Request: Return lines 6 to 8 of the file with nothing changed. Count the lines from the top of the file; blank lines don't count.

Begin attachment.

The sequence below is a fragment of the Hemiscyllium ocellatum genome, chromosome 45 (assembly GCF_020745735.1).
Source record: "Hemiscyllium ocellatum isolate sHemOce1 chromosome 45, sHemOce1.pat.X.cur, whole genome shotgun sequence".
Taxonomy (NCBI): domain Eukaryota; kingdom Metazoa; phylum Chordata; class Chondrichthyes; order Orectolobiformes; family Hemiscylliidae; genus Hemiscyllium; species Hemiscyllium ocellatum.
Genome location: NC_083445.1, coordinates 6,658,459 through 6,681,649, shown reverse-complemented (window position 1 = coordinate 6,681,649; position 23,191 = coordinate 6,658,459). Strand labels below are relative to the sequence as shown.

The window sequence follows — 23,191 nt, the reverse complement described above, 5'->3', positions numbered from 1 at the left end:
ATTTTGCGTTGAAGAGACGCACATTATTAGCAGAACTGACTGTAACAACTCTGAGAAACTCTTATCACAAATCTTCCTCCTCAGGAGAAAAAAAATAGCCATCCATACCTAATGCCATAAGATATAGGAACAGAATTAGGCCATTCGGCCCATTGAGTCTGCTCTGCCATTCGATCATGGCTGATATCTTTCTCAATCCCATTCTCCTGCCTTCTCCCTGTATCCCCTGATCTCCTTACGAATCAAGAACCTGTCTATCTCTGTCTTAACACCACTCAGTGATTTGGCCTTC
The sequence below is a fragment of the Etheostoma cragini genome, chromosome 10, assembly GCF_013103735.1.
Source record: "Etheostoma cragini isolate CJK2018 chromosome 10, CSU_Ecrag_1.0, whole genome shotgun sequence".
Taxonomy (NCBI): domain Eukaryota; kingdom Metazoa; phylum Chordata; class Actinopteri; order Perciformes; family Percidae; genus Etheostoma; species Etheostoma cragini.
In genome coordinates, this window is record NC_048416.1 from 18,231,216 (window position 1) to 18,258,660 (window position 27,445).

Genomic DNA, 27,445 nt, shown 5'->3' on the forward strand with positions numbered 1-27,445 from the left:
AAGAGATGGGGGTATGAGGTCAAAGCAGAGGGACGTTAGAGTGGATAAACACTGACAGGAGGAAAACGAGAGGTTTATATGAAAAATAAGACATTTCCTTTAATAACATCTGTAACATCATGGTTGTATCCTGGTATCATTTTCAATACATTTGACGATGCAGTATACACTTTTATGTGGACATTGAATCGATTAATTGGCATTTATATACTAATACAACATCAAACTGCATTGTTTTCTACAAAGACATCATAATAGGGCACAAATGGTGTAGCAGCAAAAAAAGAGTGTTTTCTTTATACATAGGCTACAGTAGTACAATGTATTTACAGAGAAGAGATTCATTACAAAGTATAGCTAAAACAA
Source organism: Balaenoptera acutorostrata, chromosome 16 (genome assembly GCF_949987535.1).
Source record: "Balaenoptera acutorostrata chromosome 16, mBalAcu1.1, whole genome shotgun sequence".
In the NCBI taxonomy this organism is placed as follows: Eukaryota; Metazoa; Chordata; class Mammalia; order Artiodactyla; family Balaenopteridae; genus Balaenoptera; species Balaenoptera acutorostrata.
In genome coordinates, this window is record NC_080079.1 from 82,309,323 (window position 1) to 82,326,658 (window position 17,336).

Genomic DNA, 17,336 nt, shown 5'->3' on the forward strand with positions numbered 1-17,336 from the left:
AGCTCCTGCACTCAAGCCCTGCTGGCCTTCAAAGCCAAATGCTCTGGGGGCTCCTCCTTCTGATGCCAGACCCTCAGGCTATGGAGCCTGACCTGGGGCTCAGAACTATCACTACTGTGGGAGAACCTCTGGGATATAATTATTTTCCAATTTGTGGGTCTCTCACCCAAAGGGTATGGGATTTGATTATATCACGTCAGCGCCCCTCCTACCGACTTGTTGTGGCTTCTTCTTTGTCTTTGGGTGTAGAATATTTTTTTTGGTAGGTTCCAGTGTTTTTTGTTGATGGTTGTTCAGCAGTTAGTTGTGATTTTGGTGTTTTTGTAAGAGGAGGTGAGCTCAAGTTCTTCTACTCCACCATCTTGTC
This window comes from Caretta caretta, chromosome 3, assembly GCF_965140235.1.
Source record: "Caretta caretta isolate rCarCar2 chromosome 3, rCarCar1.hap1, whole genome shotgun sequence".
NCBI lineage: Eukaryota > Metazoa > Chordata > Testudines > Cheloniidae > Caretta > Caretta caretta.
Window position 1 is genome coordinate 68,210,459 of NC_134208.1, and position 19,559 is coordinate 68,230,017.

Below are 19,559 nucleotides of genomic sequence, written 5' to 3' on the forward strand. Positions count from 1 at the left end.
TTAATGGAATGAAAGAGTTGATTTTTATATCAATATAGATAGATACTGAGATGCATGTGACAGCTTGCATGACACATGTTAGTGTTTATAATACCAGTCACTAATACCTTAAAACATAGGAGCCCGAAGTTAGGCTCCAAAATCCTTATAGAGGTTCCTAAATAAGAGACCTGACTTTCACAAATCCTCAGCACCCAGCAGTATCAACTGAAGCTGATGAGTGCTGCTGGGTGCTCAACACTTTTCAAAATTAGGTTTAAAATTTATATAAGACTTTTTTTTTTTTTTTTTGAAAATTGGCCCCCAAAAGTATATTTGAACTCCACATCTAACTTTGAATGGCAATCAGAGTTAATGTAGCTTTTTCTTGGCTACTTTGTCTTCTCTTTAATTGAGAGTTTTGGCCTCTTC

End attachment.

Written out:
ATTTTGCGTTGAAGAGACGCACATTATTAGCAGAACTGACTGTAACAACTCTGAGAAACTCTTATCACAAATCTTCCTCCTCAGGAGAAAAAAAATAGCCATCCATACCTAATGCCATAAGATATAGGAACAGAATTAGGCCATTCGGCCCATTGAGTCTGCTCTGCCATTCGATCATGGCTGATATCTTTCTCAATCCCATTCTCCTGCCTTCTCCCTGTATCCCCTGATCTCCTTACGAATCAAGAACCTGTCTATCTCTGTCTTAACACCACTCAGTGATTTGGCCTTC
The sequence below is a fragment of the Etheostoma cragini genome, chromosome 10, assembly GCF_013103735.1.
Source record: "Etheostoma cragini isolate CJK2018 chromosome 10, CSU_Ecrag_1.0, whole genome shotgun sequence".